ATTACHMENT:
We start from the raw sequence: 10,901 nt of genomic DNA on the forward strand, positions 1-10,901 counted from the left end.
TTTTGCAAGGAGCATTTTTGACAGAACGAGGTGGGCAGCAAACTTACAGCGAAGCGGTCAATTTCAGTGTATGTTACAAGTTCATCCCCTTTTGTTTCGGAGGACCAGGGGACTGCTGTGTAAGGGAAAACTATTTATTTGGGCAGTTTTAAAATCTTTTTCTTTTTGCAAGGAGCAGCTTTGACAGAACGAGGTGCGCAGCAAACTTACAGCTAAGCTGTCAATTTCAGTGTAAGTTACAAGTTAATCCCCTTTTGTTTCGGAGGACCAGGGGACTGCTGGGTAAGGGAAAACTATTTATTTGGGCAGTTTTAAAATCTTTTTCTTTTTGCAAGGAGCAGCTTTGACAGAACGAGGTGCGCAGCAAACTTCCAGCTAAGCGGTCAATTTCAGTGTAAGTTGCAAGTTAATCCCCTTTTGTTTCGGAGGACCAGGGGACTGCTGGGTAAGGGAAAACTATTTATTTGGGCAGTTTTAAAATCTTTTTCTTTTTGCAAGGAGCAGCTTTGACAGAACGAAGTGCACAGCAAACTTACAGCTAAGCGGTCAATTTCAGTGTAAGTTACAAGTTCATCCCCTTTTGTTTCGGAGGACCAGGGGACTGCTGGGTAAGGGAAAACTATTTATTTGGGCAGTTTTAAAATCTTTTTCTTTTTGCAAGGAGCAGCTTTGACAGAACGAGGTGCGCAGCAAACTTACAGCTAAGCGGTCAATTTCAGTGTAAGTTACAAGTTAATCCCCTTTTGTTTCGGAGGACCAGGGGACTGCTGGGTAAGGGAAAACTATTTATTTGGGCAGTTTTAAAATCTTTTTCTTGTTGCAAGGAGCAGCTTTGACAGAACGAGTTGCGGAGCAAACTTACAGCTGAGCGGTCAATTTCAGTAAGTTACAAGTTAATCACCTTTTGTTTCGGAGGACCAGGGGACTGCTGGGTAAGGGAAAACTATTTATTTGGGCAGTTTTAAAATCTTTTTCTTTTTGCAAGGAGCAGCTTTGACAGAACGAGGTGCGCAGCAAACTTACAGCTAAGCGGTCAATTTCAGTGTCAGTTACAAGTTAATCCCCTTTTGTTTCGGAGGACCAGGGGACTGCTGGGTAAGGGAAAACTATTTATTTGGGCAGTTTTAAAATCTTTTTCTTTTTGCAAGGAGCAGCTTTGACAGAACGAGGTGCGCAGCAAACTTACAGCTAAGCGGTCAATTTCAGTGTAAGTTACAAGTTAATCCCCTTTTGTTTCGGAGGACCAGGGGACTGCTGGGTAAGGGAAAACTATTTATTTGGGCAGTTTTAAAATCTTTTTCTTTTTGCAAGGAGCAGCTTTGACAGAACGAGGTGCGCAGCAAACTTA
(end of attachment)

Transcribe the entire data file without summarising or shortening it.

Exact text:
We start from the raw sequence: 10,901 nt of genomic DNA on the forward strand, positions 1-10,901 counted from the left end.
TTTTGCAAGGAGCATTTTTGACAGAACGAGGTGGGCAGCAAACTTACAGCGAAGCGGTCAATTTCAGTGTATGTTACAAGTTCATCCCCTTTTGTTTCGGAGGACCAGGGGACTGCTGTGTAAGGGAAAACTATTTATTTGGGCAGTTTTAAAATCTTTTTCTTTTTGCAAGGAGCAGCTTTGACAGAACGAGGTGCGCAGCAAACTTACAGCTAAGCTGTCAATTTCAGTGTAAGTTACAAGTTAATCCCCTTTTGTTTCGGAGGACCAGGGGACTGCTGGGTAAGGGAAAACTATTTATTTGGGCAGTTTTAAAATCTTTTTCTTTTTGCAAGGAGCAGCTTTGACAGAACGAGGTGCGCAGCAAACTTCCAGCTAAGCGGTCAATTTCAGTGTAAGTTGCAAGTTAATCCCCTTTTGTTTCGGAGGACCAGGGGACTGCTGGGTAAGGGAAAACTATTTATTTGGGCAGTTTTAAAATCTTTTTCTTTTTGCAAGGAGCAGCTTTGACAGAACGAAGTGCACAGCAAACTTACAGCTAAGCGGTCAATTTCAGTGTAAGTTACAAGTTCATCCCCTTTTGTTTCGGAGGACCAGGGGACTGCTGGGTAAGGGAAAACTATTTATTTGGGCAGTTTTAAAATCTTTTTCTTTTTGCAAGGAGCAGCTTTGACAGAACGAGGTGCGCAGCAAACTTACAGCTAAGCGGTCAATTTCAGTGTAAGTTACAAGTTAATCCCCTTTTGTTTCGGAGGACCAGGGGACTGCTGGGTAAGGGAAAACTATTTATTTGGGCAGTTTTAAAATCTTTTTCTTGTTGCAAGGAGCAGCTTTGACAGAACGAGTTGCGGAGCAAACTTACAGCTGAGCGGTCAATTTCAGTAAGTTACAAGTTAATCACCTTTTGTTTCGGAGGACCAGGGGACTGCTGGGTAAGGGAAAACTATTTATTTGGGCAGTTTTAAAATCTTTTTCTTTTTGCAAGGAGCAGCTTTGACAGAACGAGGTGCGCAGCAAACTTACAGCTAAGCGGTCAATTTCAGTGTCAGTTACAAGTTAATCCCCTTTTGTTTCGGAGGACCAGGGGACTGCTGGGTAAGGGAAAACTATTTATTTGGGCAGTTTTAAAATCTTTTTCTTTTTGCAAGGAGCAGCTTTGACAGAACGAGGTGCGCAGCAAACTTACAGCTAAGCGGTCAATTTCAGTGTAAGTTACAAGTTAATCCCCTTTTGTTTCGGAGGACCAGGGGACTGCTGGGTAAGGGAAAACTATTTATTTGGGCAGTTTTAAAATCTTTTTCTTTTTGCAAGGAGCAGCTTTGACAGAACGAGGTGCGCAGCAAACTTA